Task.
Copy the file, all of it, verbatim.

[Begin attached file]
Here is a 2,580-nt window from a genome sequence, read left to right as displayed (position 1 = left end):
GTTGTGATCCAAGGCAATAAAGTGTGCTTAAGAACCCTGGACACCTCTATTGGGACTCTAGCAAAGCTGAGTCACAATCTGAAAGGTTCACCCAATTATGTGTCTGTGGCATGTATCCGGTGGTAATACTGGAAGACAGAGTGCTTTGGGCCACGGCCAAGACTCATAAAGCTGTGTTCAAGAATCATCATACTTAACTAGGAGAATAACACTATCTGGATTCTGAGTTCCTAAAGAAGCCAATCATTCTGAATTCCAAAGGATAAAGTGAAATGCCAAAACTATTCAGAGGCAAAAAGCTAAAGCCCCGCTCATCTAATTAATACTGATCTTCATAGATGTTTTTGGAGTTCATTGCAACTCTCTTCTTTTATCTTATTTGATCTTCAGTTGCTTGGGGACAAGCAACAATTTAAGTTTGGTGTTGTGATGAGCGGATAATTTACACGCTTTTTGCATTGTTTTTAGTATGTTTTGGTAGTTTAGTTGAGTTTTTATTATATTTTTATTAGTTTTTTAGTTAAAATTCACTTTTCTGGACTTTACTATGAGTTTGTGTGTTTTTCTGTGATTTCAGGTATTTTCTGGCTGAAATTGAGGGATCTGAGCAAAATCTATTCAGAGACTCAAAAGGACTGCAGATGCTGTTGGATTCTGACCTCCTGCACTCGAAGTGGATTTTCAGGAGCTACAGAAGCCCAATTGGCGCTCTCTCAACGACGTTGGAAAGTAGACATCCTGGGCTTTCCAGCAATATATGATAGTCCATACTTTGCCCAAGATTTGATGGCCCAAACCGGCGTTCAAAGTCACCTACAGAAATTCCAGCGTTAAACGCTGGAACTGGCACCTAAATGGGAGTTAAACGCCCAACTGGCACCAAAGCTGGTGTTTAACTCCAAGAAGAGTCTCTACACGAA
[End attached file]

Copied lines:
Here is a 2,580-nt window from a genome sequence, read left to right as displayed (position 1 = left end):
GTTGTGATCCAAGGCAATAAAGTGTGCTTAAGAACCCTGGACACCTCTATTGGGACTCTAGCAAAGCTGAGTCACAATCTGAAAGGTTCACCCAATTATGTGTCTGTGGCATGTATCCGGTGGTAATACTGGAAGACAGAGTGCTTTGGGCCACGGCCAAGACTCATAAAGCTGTGTTCAAGAATCATCATACTTAACTAGGAGAATAACACTATCTGGATTCTGAGTTCCTAAAGAAGCCAATCATTCTGAATTCCAAAGGATAAAGTGAAATGCCAAAACTATTCAGAGGCAAAAAGCTAAAGCCCCGCTCATCTAATTAATACTGATCTTCATAGATGTTTTTGGAGTTCATTGCAACTCTCTTCTTTTATCTTATTTGATCTTCAGTTGCTTGGGGACAAGCAACAATTTAAGTTTGGTGTTGTGATGAGCGGATAATTTACACGCTTTTTGCATTGTTTTTAGTATGTTTTGGTAGTTTAGTTGAGTTTTTATTATATTTTTATTAGTTTTTTAGTTAAAATTCACTTTTCTGGACTTTACTATGAGTTTGTGTGTTTTTCTGTGATTTCAGGTATTTTCTGGCTGAAATTGAGGGATCTGAGCAAAATCTATTCAGAGACTCAAAAGGACTGCAGATGCTGTTGGATTCTGACCTCCTGCACTCGAAGTGGATTTTCAGGAGCTACAGAAGCCCAATTGGCGCTCTCTCAACGACGTTGGAAAGTAGACATCCTGGGCTTTCCAGCAATATATGATAGTCCATACTTTGCCCAAGATTTGATGGCCCAAACCGGCGTTCAAAGTCACCTACAGAAATTCCAGCGTTAAACGCTGGAACTGGCACCTAAATGGGAGTTAAACGCCCAACTGGCACCAAAGCTGGTGTTTAACTCCAAGAAGAGTCTCTACACGAA